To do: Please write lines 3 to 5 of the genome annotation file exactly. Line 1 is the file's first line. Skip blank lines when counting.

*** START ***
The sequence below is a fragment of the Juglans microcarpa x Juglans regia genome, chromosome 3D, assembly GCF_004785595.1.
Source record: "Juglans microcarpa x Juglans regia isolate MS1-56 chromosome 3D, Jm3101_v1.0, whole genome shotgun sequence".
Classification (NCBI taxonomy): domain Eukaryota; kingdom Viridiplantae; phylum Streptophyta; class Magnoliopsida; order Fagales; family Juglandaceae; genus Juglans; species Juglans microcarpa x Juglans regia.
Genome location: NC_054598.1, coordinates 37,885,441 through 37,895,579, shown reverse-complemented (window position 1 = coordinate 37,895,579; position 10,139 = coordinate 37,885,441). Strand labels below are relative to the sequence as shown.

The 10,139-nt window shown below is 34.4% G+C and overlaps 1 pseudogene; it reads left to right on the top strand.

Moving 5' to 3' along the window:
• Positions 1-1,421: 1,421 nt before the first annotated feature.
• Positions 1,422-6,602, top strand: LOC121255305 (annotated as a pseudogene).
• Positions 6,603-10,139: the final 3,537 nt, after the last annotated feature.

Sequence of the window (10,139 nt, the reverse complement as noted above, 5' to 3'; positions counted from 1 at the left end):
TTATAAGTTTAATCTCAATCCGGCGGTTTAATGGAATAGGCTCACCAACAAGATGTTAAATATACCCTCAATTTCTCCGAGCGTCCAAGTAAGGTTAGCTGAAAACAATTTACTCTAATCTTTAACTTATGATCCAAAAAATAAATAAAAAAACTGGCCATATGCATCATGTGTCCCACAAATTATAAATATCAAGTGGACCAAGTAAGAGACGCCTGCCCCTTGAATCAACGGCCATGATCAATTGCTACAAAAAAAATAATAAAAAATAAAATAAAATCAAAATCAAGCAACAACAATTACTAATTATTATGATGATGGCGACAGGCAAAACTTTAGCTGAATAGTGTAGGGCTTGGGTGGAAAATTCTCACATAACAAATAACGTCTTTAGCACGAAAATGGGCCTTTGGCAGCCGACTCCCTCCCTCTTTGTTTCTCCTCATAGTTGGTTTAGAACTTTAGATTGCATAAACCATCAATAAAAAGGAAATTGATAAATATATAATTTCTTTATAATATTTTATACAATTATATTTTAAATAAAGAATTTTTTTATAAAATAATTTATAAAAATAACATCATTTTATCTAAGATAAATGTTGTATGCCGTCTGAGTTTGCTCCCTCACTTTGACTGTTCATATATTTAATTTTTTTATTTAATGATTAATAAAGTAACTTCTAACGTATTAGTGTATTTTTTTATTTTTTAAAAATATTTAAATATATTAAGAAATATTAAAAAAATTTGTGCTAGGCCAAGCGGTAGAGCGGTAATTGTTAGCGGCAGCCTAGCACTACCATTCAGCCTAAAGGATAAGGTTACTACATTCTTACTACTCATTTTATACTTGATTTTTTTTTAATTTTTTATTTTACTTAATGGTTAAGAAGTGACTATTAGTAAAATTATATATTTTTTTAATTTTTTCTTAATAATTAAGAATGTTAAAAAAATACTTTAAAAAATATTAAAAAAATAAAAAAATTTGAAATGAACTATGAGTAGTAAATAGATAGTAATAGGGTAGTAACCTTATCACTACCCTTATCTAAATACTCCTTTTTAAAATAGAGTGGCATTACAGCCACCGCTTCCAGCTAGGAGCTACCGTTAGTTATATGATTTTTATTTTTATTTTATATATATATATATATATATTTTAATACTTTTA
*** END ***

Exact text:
Classification (NCBI taxonomy): domain Eukaryota; kingdom Viridiplantae; phylum Streptophyta; class Magnoliopsida; order Fagales; family Juglandaceae; genus Juglans; species Juglans microcarpa x Juglans regia.
Genome location: NC_054598.1, coordinates 37,885,441 through 37,895,579, shown reverse-complemented (window position 1 = coordinate 37,895,579; position 10,139 = coordinate 37,885,441). Strand labels below are relative to the sequence as shown.

The 10,139-nt window shown below is 34.4% G+C and overlaps 1 pseudogene; it reads left to right on the top strand.